Many inhalation, dermal, and ocular exposure guidelines (IDLH, AEGLs, TLVs) have not been established for fentanyls. In the absence of these exposure values, the US EPA has developed a Fact Sheet Guide with recommendations on site safety until appropriate OSHA / NIOSH exposure limits are established. EPA states that appropriate, controls, PPE and inhalation safeguards used for dusts and particulates should be employed. NOTE: Both Levels B and C “modified” to include a taped or hooded chemical-resistant suit, with no exposed skin. Downgrading PPE levels can be considered only when the contaminant identity, concentration and the risks of exposure are known, and must be accompanied by on-site monitoring. Decontamination specialists should assume all particulates are fentanyl.
    Fentanyl Laboratory Regulation
    Currently, no federal or state preliminary testing or decontamination standards have been established for fentanyl contamination. In addition, there are no regulations governing the assessment or decontamination of fentanyl laboratories although many states do regulate clandestine drug labs, in general. The California County of Orange has one of the first protocols for fentanyl contaminated properties: Criteria for the Assessment and Remediation of Clandestine Methamphetamine Laboratories, effective January 1, 2020. The purpose of this protocol is to protect residents from adverse health effects that could result from exposure to the highly toxic opioid fentanyl and various fentanyl analogues (carfentanyl, acetylfentanyl, etc.). Fentanyl exposure can possibly occur by inhalation, ingestion, injection, and dermal uptake causing depression of the respiratory system with a fatal dose as low as 2 mg (or less for analogues).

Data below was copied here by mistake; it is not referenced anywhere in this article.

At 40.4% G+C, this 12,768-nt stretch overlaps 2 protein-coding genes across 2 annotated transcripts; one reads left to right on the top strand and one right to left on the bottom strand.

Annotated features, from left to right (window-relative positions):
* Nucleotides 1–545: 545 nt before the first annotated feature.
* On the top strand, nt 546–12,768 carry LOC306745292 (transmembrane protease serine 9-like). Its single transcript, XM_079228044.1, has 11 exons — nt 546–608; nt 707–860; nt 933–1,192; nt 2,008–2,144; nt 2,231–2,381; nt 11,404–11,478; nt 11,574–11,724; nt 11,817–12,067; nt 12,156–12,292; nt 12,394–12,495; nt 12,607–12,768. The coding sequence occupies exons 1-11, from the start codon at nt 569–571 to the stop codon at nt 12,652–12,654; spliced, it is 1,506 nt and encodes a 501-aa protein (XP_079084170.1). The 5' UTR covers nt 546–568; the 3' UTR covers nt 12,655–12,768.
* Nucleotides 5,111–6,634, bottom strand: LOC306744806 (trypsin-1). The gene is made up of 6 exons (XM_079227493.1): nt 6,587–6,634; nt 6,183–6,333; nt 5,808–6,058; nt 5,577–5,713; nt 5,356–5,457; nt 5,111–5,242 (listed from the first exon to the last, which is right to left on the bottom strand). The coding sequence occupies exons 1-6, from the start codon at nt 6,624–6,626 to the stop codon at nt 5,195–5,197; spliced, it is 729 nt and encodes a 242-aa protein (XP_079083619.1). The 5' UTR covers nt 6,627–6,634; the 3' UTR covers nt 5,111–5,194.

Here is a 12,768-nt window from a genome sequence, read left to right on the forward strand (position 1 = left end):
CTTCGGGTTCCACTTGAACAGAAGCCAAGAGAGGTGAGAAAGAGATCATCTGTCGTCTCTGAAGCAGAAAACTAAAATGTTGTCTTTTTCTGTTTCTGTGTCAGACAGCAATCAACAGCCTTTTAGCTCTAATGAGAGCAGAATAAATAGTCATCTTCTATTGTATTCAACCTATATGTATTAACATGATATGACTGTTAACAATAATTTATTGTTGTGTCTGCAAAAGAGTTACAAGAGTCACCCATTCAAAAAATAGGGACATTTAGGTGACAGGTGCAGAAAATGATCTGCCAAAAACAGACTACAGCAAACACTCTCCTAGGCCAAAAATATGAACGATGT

Fentanyl Laboratory Quarantine
    Upon notification of fentanyl used or believed to be used in an illicit operation, the property or unit should be considered to be a chemically contaminated property and the property should be posted to restrict access in accordance with the procedures in outlined for clandestine drug lab/methamphetamine lab properties in order to protect public health.

    As the responsible party, the property owner of record should be contacted as soon as reasonably possible and informed of the situation and requirements for mitigation. The general framework of the process for the cleanup and decontamination of the fentanyl contaminated property should be established by an experienced, certified clandestine drug lab decontamination company. The dwelling should be considered unsafe for human occupancy until post decontamination sampling and analysis demonstrates the property is fit for use. The posting restricting any unauthorized access (if applicable) to the property should only be removed after it has been deemed safe by an industrial hygienist with familiarity and experience with fentanyl lab sampling and clearance requirements.

    Meth Lab Cleanup Company is leads the industry in the testing and remediation of fentanyl contaminated properties.